clocksIt's that time of year in the U.S. when clocks "fall back" from Daylight Saving Time to standard time. What does that mean? Well, you get back the hour of sleep you lost last spring and you can look forward to a week or so of feeling discombobulated.

The railroads were the first to set the time in the 19th century, coordinating distant clocks so that trains could run on theoretically precise timetables (this cut down on crashes.). You can also thank railroads for time zones—geographic swaths of the globe set to the same hour.

But it was evening-time activists like entomologist George Vernon Hudson and golfer William Willett who can be blamed for Daylight Saving Time. Noting that a little extra well-lit time on a balmy evening would be nicer than in the morning when everybody's asleep anyway, the two independently proposed shifting clocks forward for the spring and summer. Governments soon seized upon the idea as a way to cut down on energy use — more sunlight in the evening means less coal-burned to provide artificial alternatives.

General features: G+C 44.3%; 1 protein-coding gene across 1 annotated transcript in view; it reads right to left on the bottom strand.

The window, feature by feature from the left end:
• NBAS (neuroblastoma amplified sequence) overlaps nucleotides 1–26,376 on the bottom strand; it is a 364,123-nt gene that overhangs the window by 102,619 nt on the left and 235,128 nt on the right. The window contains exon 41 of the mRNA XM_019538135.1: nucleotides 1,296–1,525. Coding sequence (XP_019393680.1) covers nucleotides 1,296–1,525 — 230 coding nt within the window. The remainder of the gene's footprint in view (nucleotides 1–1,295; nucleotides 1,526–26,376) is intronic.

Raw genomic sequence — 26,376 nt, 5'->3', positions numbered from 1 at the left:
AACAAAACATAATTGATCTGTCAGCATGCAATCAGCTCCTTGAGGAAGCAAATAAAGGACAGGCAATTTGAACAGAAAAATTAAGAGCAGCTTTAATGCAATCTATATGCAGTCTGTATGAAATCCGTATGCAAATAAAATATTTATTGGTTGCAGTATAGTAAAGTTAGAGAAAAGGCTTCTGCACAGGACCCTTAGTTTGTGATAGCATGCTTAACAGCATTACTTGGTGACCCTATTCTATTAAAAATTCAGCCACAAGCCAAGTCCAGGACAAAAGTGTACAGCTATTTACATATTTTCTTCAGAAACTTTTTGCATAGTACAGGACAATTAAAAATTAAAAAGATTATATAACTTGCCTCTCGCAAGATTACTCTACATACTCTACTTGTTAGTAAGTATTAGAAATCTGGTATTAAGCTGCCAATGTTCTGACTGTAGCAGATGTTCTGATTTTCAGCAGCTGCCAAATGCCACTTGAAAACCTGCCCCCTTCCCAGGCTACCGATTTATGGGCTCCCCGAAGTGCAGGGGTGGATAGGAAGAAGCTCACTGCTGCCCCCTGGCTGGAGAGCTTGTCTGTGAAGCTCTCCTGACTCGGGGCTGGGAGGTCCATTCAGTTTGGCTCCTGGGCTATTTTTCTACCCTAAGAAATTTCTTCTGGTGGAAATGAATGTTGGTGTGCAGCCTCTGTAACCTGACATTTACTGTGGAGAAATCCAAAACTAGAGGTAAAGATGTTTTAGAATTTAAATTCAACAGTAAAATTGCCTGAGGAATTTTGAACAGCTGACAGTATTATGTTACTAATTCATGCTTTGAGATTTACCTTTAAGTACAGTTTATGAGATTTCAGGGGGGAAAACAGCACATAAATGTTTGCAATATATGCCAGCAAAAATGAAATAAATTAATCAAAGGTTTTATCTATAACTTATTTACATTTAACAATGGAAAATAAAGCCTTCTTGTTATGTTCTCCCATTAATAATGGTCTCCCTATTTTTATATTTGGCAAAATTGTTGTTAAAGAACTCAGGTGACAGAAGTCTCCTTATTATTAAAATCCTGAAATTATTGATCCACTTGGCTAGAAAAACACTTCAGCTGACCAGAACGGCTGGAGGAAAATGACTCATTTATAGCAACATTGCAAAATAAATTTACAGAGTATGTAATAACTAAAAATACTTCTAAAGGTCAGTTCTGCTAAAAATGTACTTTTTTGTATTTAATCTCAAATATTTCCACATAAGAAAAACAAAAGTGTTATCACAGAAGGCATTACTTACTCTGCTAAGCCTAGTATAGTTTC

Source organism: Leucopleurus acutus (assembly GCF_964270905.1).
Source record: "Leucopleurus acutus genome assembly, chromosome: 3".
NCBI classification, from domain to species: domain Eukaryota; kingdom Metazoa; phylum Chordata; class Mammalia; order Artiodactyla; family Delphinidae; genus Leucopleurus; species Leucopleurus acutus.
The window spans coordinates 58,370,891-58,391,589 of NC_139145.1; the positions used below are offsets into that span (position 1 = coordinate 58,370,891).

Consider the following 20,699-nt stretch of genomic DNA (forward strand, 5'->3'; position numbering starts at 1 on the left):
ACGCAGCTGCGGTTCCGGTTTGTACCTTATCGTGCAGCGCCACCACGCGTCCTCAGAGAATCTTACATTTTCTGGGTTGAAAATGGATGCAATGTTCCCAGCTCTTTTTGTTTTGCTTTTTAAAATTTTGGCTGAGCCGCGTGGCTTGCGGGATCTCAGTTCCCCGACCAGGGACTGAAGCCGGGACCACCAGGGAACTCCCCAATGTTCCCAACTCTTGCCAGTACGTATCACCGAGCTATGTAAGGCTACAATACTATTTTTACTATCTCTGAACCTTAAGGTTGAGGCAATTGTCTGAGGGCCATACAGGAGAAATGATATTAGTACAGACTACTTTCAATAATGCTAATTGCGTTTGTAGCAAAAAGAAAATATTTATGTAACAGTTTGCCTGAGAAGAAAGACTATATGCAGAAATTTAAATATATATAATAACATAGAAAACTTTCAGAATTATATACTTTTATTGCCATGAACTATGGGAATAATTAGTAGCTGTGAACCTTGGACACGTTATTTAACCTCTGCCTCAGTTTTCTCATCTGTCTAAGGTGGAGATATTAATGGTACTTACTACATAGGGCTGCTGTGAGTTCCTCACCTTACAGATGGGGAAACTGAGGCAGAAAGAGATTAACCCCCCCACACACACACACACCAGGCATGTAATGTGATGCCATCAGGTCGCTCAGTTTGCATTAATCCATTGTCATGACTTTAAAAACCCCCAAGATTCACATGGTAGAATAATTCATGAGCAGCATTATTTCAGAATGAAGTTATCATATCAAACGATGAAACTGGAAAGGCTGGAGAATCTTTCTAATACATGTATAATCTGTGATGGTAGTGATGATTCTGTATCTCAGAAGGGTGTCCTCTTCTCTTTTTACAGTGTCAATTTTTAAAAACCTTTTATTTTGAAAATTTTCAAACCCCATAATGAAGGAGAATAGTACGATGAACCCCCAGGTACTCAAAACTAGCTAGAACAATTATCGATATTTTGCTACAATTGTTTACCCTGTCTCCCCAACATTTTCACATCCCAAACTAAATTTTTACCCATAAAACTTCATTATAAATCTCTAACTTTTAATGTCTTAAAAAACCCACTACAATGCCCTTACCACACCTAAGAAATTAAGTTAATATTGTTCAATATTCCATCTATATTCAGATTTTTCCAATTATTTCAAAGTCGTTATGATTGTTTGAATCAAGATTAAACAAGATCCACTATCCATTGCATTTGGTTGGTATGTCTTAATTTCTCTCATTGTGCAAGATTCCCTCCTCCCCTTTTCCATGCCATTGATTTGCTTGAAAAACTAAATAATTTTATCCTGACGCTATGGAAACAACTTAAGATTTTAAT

Unfortunately, that doesn't seem to hold up too well. And changing back and forth to Daylight Saving Time twice a year seems to be bad for human health — from increased risk of heart attack to more mine accidents. Nevertheless, in 2007, the U.S. Congress saw fit to extend Daylight Saving Time's reign from earlier in spring to deeper into fall in 2007.

It would make more sense to either scrap Daylight Saving Time or turn it into standard time—in effect, make it permanent. But since when have we been sensible about time management?

Image: / GarysFRP